Archives for posts with tag: novel

RESCHEDULED: The All Good Books group will meet on Thursday, November 14, 2019 at 7 PM to discuss “Little Fires Everywhere” by Celeste Ng. The book club will meet in the Community of Christ Church Library (7842 Mission Road, Mission, Kansas). All are invited to attend.

Discussion questions for the novel are available at https://www.readinggroupguides.com/reviews/little-fires-everywhere/guide.

The Thursday, September 19, 2019 All Good Books group meeting will discuss “Where the Crawdads Sing” by Delia Owens. We’ll meet at 7 pm in the Community of Christ Church Library (7842 Mission Road, Prairie Village, Kansas).

Some possible discussion questions on the novel follow:

  1. Would you recommend “Where the Crawdads Sing” to a fellow reader? Why and how would you describe it (romance, coming of age, murder mystery)?
  2. On the first page of the novel, the narrator states, “A swamp knows all about death, and doesn’t necessarily define it as tragedy, certainly not a sin.” What’s the general and specific meaning of that passage?
  3. What was Kya’s greatest concern and handicap? Why?
  4. Early in the reading of the novel, did you consider the death of one of the characters an accident or murder? If the latter, who did you initially suspect was the murderer? Did your prime suspect change as you read the novel?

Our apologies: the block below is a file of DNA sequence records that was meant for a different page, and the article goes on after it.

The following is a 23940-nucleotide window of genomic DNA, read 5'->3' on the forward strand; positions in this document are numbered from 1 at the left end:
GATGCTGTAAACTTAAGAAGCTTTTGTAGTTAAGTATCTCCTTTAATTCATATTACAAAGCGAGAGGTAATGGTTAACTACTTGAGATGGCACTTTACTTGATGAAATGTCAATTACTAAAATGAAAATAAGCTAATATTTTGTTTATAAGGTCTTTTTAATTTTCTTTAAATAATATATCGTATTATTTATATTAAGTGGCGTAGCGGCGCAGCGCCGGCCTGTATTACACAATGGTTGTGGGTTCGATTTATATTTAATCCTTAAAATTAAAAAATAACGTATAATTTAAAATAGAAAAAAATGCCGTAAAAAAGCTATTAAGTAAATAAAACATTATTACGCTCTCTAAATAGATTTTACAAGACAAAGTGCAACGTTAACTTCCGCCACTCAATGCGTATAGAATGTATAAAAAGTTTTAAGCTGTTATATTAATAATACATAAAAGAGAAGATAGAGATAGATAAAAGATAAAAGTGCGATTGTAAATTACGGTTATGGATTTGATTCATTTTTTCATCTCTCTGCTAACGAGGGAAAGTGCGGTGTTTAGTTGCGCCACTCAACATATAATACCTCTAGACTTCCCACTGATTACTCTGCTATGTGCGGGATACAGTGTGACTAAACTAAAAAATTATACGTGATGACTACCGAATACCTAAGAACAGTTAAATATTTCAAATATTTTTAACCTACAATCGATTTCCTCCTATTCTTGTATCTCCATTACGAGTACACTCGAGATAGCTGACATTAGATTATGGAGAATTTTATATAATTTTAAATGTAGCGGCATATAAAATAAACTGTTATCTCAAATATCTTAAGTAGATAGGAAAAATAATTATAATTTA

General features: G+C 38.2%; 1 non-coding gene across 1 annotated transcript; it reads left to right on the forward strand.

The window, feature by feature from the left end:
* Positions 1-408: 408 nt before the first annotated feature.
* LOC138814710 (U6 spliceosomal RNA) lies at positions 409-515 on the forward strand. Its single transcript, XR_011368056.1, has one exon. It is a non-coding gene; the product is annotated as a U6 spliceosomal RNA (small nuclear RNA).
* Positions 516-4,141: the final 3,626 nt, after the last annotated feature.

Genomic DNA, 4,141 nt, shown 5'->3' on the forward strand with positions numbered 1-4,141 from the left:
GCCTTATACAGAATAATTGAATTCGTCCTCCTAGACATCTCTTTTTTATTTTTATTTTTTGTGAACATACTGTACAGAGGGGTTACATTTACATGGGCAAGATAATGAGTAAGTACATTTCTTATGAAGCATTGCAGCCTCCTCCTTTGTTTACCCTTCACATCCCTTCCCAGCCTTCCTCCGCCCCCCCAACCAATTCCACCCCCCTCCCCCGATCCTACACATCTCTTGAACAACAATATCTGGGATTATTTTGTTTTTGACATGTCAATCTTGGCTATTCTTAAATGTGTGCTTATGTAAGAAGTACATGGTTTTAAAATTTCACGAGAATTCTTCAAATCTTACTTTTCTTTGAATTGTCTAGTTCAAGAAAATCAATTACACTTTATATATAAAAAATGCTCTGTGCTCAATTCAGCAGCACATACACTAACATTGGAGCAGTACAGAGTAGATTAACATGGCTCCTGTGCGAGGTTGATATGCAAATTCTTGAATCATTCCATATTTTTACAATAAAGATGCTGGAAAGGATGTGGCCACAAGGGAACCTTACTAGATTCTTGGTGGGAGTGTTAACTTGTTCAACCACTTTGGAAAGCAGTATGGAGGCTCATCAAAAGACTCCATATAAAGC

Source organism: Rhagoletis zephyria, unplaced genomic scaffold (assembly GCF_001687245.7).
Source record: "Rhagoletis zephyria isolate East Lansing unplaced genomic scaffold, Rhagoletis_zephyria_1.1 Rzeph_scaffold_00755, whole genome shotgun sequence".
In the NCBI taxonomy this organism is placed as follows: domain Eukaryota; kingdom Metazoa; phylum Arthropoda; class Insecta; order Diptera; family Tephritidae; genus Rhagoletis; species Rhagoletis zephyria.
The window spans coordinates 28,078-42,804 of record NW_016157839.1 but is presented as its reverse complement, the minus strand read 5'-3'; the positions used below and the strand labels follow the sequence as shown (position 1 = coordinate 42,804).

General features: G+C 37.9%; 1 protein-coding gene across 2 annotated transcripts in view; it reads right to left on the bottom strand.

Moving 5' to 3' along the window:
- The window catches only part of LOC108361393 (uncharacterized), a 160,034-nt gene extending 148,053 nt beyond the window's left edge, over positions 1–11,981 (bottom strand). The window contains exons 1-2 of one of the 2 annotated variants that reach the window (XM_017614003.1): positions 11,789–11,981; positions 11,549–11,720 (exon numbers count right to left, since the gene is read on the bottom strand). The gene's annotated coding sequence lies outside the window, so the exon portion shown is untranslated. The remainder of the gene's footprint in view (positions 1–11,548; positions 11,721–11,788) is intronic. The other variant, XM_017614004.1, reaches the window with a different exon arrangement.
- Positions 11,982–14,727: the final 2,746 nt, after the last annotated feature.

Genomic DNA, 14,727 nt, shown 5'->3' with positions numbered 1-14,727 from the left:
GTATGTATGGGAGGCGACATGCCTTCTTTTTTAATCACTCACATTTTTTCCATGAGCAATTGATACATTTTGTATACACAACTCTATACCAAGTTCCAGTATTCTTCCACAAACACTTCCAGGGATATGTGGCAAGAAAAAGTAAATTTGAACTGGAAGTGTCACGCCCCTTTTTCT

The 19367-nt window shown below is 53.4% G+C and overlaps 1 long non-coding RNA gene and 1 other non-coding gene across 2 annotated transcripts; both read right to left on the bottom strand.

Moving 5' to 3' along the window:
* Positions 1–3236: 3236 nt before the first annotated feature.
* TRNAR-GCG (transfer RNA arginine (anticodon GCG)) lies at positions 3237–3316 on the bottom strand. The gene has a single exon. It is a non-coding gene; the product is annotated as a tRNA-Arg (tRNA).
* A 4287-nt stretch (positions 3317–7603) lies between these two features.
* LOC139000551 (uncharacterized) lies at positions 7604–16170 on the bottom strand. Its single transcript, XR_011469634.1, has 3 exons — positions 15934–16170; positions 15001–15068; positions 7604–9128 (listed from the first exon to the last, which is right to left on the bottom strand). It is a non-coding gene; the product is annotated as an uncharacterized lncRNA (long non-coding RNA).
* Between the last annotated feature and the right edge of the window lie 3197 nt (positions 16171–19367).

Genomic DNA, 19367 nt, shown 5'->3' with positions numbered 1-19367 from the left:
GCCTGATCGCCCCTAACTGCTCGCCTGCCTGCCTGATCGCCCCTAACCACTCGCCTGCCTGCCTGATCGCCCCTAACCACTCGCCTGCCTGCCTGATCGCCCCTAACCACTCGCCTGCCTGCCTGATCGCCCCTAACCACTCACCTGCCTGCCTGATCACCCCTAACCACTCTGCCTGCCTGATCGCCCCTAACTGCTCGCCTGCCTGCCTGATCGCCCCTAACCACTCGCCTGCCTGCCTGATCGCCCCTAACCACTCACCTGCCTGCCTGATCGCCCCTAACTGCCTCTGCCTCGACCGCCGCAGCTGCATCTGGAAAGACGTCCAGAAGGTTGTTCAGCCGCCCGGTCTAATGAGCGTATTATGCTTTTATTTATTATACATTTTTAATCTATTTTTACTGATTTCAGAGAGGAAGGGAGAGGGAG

5. Why was it important for the narrator to tell the reader Kya’s history (childhood) as well as the history of the marsh people?
  6. In what ways was Tate, Kya’s hero? Her betrayer?
  7. Tate’s dad, Scupper, told him that “the definition of a real man is one who cries without shame, reads poetry with his heart, feels opera in his soul, and does what’s necessary to defend a woman.” Do you agree? How would you add or subtract from that definition?
  8. Why was Pa abusive to his wife and children? What event in his life did the narrator suggest contributed to his violent anger? What’s your reaction to Pa’s response to the event?
  9. As Kya learns to read, she encounters a sentence that reads “There are some who can live without wild things, and some who cannot.” Her response to the sentence is spoken in a whisper, “I wadn’t aware that words could hold so much. I didn’t know a sentence could be so full.” What does she mean and what meaning do you think she found in the sentence?